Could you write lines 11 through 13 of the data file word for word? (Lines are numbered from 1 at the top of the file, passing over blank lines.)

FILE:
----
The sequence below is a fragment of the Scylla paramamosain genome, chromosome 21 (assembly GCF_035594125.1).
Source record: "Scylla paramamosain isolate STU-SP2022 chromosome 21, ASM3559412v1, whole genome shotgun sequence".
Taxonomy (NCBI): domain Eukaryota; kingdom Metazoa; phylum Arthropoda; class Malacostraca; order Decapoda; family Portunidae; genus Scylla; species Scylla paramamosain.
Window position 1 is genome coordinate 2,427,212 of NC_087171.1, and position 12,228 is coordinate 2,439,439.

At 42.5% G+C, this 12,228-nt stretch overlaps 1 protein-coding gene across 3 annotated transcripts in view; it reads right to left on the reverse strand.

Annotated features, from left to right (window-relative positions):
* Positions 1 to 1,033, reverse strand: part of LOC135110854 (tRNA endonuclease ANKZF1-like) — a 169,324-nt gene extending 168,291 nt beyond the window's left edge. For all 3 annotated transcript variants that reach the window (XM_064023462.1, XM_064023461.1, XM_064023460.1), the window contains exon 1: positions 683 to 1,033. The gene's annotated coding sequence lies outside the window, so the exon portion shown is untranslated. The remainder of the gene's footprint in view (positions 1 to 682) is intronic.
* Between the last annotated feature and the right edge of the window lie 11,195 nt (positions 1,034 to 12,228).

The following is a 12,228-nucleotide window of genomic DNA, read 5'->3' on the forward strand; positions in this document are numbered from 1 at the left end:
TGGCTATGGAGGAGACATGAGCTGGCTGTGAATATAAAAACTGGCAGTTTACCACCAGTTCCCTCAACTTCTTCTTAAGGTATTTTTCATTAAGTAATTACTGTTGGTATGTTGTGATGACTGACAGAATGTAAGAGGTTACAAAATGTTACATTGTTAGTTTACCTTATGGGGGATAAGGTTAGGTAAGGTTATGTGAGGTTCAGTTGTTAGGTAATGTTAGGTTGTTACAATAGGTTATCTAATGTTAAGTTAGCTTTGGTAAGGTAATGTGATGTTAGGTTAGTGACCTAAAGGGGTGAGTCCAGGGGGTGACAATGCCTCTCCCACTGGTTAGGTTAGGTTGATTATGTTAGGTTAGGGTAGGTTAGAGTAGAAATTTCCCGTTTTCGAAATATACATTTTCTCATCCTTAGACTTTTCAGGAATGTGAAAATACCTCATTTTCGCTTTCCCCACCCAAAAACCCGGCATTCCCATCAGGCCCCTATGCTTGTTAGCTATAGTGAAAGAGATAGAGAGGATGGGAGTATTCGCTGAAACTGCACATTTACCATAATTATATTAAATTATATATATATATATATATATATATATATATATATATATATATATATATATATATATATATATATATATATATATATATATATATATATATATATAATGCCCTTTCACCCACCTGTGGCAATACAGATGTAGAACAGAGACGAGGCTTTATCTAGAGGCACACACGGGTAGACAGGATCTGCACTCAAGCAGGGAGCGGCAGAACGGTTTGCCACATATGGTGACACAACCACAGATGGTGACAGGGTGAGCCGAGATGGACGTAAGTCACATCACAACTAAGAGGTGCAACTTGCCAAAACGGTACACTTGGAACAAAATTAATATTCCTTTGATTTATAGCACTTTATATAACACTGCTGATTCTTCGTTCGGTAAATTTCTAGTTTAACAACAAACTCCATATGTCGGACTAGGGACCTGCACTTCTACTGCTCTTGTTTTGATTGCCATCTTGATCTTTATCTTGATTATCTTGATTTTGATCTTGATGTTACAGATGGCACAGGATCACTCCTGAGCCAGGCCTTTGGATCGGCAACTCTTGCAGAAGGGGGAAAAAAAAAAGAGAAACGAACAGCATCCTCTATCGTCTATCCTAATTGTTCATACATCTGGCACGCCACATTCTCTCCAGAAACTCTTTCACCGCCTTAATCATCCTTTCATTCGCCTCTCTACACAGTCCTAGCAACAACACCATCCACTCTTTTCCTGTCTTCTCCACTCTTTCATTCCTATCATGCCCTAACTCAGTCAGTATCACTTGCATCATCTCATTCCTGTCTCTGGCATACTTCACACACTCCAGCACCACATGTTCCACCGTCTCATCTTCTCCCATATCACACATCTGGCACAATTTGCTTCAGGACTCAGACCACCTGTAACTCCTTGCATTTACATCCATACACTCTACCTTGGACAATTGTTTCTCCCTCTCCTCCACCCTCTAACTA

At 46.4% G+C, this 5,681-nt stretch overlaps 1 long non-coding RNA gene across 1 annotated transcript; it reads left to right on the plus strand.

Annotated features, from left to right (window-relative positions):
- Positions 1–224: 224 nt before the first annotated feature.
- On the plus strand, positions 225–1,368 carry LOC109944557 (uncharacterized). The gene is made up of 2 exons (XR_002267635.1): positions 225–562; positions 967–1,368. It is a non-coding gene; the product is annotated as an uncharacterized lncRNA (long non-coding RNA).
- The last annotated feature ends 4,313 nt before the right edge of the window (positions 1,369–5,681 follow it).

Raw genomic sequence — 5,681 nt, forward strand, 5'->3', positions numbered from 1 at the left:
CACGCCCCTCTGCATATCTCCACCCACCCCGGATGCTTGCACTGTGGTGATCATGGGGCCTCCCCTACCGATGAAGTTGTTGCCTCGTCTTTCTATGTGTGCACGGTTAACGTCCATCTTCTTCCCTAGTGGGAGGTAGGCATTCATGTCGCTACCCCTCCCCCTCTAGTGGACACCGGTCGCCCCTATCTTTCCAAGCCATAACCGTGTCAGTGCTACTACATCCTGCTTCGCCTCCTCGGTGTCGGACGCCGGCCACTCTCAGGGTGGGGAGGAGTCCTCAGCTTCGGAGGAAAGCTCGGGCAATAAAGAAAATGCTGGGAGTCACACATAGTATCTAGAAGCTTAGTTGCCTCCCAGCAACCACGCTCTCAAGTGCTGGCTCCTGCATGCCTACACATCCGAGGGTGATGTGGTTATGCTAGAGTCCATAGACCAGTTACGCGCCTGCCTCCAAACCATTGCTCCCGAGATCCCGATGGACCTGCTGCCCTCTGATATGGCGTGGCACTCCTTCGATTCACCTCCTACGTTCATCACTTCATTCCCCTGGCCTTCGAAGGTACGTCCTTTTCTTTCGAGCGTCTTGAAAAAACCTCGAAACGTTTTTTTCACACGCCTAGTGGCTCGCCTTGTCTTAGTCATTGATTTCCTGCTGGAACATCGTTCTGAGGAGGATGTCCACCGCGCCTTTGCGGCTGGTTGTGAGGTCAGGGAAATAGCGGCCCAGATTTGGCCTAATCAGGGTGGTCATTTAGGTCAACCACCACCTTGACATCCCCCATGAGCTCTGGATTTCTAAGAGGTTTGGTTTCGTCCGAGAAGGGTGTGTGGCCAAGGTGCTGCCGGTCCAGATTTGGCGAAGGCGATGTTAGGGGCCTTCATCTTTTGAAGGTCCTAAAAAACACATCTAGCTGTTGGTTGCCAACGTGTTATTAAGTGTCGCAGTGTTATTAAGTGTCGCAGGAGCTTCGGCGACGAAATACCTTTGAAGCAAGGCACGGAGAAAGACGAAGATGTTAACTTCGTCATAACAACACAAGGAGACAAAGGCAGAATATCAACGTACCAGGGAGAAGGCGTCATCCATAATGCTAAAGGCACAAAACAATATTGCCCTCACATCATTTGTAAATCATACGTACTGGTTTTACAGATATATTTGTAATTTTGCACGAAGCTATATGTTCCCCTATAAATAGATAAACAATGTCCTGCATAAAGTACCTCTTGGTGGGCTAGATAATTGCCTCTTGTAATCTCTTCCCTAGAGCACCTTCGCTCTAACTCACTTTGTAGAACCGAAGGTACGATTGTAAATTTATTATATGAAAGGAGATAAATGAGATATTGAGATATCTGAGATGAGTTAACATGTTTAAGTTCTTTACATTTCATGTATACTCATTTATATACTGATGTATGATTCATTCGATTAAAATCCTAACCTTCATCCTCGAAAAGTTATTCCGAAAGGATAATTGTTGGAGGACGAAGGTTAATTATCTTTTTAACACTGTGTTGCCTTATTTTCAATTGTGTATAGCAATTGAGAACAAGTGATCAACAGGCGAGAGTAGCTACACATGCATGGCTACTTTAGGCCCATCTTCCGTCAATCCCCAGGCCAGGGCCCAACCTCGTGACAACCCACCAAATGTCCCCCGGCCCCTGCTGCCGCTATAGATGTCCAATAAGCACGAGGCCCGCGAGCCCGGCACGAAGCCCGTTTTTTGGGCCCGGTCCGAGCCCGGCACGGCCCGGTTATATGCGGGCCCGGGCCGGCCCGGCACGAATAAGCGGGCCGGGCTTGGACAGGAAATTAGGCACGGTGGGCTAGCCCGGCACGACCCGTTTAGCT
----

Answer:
At 46.4% G+C, this 5,681-nt stretch overlaps 1 long non-coding RNA gene across 1 annotated transcript; it reads left to right on the plus strand.

Annotated features, from left to right (window-relative positions):
- Positions 1–224: 224 nt before the first annotated feature.